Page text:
Suspension of constitution grave blow to rule of law: President urged to end attack on independence of judges and lawyers

The ICJ today condemned the suspension of the constitution in Pakistan, the summary dismissal of the Chief Justice (photo) and the arrest of leading lawyers, and expressed grave concern at this dismantling of the rule of law.

“President Musharraf has dealt a grave blow to the rule of law and stability in Pakistan”, said Nicholas Howen, Secretary-General of the ICJ.

“Dismissing and replacing the Chief Justice, arresting lawyers and suspending the constitution, will not help to address the serious security threats facing the country”, said Nicholas Howen.

“The Proclamation suspending the constitution is a direct attack by the President on a judiciary that has acted independently in a series of court cases that touch on the powers of the executive. The President has undermined the separation of powers”, he added.

The ICJ called on the Government to suspend preventive detention orders issued against hundreds of perceived opponents, including at least ten leading lawyers in the country. Lawyers detained include the President and a former President of the Supreme Court Bar Association and the President of the Baluchistan Bar Association.

Also detained is ICJ Commissioner and United Nations Special Rapporteur on religious intolerance, Asma Jahangir. She was put under house arrest late on 3 November, under a 90-day preventive detention order, reportedly to prevent her making “inflammatory speeches”. Lawyer Hina Jilani, who is also United Nations Special Representative of the Secretary-General on human rights defenders, is expected to be detained by waiting police when she returns from overseas, under an arrest warrant that has already been issued.

The ICJ called on the Government to permit people to exercise their right to peacefully protest and reminded the authorities that individuals can be held personally and criminally responsible for serious human rights violations, including unlawful violence used against peaceful demonstrators.

About 70 members of the non-governmental Human Rights Commission of Pakistan, including the Executive Director and Secretary-General, were reportedly arrested and detained in a police station, after police used tear gas to break up a meeting in Lahore earlier today, 4 November. Police are reportedly demanding they sign a declaration that they will not participate in demonstrations.

On 3 November, security forces surrounded the Supreme Court with troops and the Government dismissed Chief Justice Iftikhar Mohammad Chaudhry, who had been reinstated by the Supreme Court in July after an earlier removal in March. Only five of the 17 judges of the Supreme Court reportedly agreed to take a new oath of office.

“In his Proclamation the President says he is committed to the rule of law. We call on the Government immediately to suspend preventive detention orders issued against lawyers, reinstate the dismissed Chief Justice and restore the constitution”, said Nicholas Howen.

The ICJ expressed concern that, contrary to constitutional and international law, the state of emergency has been issued for an indefinite period and that the suspension of the constitution seeks in effect to avoid usual legal constraints on the state of emergency.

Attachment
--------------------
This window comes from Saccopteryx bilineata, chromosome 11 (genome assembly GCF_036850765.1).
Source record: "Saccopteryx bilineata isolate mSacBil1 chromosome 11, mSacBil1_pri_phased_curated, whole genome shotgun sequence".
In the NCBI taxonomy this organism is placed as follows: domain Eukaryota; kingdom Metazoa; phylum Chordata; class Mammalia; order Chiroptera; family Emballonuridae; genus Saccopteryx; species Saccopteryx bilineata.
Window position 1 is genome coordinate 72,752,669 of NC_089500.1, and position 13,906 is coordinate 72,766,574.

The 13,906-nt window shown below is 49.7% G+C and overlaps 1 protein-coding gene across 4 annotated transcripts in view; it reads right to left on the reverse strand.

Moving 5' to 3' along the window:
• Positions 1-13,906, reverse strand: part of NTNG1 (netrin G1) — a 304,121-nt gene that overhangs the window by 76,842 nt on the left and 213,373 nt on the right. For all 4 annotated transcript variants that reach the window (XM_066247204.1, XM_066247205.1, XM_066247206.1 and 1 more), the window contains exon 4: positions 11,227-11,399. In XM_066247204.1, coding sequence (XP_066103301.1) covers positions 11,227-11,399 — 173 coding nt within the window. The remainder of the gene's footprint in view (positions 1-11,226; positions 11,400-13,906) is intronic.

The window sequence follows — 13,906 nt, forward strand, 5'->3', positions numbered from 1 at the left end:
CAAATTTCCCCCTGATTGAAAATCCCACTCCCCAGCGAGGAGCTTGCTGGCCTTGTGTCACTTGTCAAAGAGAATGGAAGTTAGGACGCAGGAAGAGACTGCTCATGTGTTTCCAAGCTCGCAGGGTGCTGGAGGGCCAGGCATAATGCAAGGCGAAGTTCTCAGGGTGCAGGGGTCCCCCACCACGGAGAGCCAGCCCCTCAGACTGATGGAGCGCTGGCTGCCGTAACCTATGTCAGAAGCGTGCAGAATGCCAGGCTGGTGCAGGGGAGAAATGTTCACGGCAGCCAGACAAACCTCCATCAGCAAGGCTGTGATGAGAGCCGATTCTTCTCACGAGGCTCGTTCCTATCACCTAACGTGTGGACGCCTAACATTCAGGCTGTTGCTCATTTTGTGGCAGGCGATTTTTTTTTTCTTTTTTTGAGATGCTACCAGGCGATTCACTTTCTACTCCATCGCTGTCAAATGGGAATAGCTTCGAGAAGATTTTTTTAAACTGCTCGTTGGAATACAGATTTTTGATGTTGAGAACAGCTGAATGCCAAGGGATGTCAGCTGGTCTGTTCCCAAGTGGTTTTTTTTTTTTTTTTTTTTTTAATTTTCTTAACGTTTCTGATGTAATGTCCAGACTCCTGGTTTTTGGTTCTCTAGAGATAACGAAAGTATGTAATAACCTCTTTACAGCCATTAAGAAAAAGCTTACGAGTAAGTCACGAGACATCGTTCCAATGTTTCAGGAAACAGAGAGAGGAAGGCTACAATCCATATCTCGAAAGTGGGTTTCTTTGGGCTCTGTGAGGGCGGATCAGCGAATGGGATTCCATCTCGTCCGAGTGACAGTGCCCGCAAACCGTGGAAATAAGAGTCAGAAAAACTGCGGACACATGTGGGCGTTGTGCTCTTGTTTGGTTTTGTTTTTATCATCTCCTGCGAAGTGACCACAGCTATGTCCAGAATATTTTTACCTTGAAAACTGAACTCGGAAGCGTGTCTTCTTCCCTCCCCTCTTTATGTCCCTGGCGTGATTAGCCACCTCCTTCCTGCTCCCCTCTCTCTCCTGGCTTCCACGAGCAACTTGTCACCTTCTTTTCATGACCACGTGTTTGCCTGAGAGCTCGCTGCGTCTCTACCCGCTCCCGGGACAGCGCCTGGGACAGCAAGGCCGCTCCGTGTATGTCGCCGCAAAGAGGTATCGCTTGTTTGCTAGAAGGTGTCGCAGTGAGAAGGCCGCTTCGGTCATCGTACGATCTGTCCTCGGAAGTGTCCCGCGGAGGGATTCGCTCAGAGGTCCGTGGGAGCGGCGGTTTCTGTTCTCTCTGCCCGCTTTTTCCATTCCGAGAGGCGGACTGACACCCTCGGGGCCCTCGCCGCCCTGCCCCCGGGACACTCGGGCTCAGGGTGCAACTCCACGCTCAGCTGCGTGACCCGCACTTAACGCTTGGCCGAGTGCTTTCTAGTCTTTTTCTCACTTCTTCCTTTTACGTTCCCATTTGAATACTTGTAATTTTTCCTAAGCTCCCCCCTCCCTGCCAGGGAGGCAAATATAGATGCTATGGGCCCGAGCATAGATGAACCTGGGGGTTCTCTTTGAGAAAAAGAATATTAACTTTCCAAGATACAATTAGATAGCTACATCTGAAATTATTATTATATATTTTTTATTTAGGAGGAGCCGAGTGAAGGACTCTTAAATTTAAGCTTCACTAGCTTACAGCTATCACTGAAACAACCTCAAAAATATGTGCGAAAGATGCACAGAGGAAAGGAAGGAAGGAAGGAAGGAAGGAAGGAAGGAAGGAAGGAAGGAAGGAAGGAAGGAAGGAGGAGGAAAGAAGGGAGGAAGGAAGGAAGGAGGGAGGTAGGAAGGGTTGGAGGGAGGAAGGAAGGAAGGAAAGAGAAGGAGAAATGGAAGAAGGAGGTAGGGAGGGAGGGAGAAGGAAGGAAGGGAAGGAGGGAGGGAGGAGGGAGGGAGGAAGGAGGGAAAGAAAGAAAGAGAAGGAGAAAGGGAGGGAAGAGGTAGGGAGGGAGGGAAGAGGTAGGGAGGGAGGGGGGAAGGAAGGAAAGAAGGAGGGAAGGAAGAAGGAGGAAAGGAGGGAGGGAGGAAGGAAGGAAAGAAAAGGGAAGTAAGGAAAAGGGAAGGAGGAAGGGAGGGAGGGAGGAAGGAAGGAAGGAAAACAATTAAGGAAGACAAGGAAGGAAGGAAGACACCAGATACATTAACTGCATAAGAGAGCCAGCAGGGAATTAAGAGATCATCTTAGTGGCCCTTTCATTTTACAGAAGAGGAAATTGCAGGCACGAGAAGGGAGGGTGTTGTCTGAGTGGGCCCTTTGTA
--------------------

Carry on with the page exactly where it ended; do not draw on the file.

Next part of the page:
“The Government of Pakistan cannot by proclamation remove all legal restraints on emergency powers and other actions of the Government. Under constitutional law in Pakistan and international law that binds Pakistan, the Government is bound to observe the rule of law and not abrogate it”, said Nicholas Howen.

The proclamation declaring a state of emergency and suspending the constitution, issued on 3 November 2007, principally justifies the President’s actions by accusing the judiciary of interfering in the functions of the executive and legislature. It also invokes the increasing number of terrorist attacks and level of violence in the country.

The ICJ is concerned that the President has retaliated against an independent judiciary. In recent months the Supreme Judicial Council of Pakistan declared unconstitutional an earlier suspension of the Chief Justice by the President and the Supreme Court was due to rule soon on the constitutionality of President Musharraf having stood for President while he was also Commander in Chief of the Army. Earlier this year the Supreme Court also took up on its own initiative a significant number of complaints of enforced disappearances alleged to have been carried out by the security forces.

In April 2007, after the suspension of the former Chief Justice, the ICJ sent a high-level mission to Pakistan, led by senior Malaysian advocate and former United Nations Special Rapporteur on the independence of judges and lawyers, Dato’ Param Cumaraswamy. That mission expressed grave concern at the history and pattern of attacks on the independence of judges and lawyers in Pakistan, including the detention and suspension in March of the former Chief Justice and the arbitrary detention and torture or ill-treatment of lawyers peacefully demonstrating in support of judicial independence. At the end of the mission, Dato’ Param Cumaraswamy concluded:

” … the present judicial crisis, if not resolved soon, could deteriorate and cause irreversible damage to constitutional order in Pakistan. The Mission urges the Government to address the underlying causes of this crisis and to restore a fundamental democratic principle that is pivotal for the rule of law in Pakistan – the independence of the judiciary”.

The ICJ is deeply concerned that the crisis has escalated in Pakistan, rather than being resolved in favour of the rule of law.

Pakistan-suspension of Constitution-press release-2007 (text, PDF)


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